Texas’s energy future a key focus on German foreign minister’s U.S. visit
Clean Energy Wire
The future of the energy system in economic powerhouse state Texas will be a key feature during an upcoming trip of German foreign minister Annalena Baerbock to the United States. “Texas is today already a benchmark for tomorrow’s America,” Baerbock said in a statement ahead of her visit to North America. “With giant steps, Texas is moving towards wind and solar power,” the Green Party politician said with respect to the country’s second most populous state that is also known for its extensive oil and gas industry. “At the same time, [Texas] still has one foot in the fossil past,” Baerbock said. The southwestern U.S. state therefore served as an example for the challenges to social cohesion that come with economic transformation. The “centrifugal forces” that split society apart in this respect are clearly visible in the state, Baerbock added. The challenges Texas is currently faced with also apply to Germany and much of Europe, namely inflation, global economic competition and better access to education. “I want to find out what moves people,” the foreign minister said ahead of the scheduled meeting with Texas governor Greg Abbott. “I want to bundle our efforts and work on things together,” she added. Developing and regulating critical technology, reducing economic dependencies and trade barriers as well as finding joint strategies to respond to the climate crisis would be core aims of her trip, she added. Other areas the minister will focus on are green ammonia production and an autonomous vehicle project by carmaker Volkswagen.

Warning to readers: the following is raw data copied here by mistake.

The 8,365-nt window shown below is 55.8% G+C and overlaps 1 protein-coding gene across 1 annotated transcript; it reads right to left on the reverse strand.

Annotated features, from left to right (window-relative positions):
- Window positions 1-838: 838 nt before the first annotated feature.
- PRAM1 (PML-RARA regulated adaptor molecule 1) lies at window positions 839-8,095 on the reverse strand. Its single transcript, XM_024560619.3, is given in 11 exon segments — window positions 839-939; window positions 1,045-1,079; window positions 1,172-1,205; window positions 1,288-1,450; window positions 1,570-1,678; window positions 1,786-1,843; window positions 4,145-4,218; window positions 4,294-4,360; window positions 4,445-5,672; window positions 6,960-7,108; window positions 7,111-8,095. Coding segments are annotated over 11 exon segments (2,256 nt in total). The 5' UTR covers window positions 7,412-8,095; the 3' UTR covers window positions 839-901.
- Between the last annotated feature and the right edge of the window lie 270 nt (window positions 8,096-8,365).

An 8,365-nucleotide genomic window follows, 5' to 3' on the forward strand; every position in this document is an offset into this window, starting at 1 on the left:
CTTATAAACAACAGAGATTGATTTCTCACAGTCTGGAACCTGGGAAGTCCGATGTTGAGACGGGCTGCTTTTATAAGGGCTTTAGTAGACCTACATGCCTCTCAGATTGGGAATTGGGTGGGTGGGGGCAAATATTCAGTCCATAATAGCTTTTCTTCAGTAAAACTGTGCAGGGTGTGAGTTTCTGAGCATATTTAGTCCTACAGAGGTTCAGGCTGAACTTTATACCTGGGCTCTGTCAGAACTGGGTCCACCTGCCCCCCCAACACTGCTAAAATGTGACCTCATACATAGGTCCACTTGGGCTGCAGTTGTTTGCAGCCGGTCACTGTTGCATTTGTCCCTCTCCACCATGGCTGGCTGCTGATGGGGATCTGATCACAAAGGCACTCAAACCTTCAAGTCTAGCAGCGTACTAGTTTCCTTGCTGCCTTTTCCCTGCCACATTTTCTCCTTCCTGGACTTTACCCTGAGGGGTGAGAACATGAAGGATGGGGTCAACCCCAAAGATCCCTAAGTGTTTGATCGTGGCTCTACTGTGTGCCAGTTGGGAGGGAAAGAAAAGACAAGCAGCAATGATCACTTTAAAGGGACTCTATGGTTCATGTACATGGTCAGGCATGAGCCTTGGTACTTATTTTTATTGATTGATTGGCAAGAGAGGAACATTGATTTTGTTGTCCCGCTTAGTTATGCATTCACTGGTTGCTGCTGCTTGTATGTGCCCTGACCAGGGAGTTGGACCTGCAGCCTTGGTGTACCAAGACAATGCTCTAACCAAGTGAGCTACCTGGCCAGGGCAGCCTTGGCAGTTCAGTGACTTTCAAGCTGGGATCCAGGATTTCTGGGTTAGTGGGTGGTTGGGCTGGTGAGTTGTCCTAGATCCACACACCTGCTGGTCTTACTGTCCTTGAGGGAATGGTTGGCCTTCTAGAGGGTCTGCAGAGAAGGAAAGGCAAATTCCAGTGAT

During her trip, Baerbock is scheduled to also meet with her U.S. counterpart Anthony Blinken in Washington, D.C. to discuss matters related to the Russian war on Ukraine. U.S. fossil gas supplies became a key replacement for Germany after the onset of the war, which severed the country's traditionally close ties with Russia as a fossil fuel supplier. Texas is one of the centres of the U.S.’s liquefied natural gas (LNG) industry, for which Germany has built up its own import capacities in recent months. Methane emissions, flaring of gas and other greenhouse gas emissions along the entire chain of extracting and transporting the fuel from one continent to the other threaten the image of natural gas as the cleanest fossil fuel. The traditionally Republican-governed state is also one of the biggest renewable power producers in the U.S.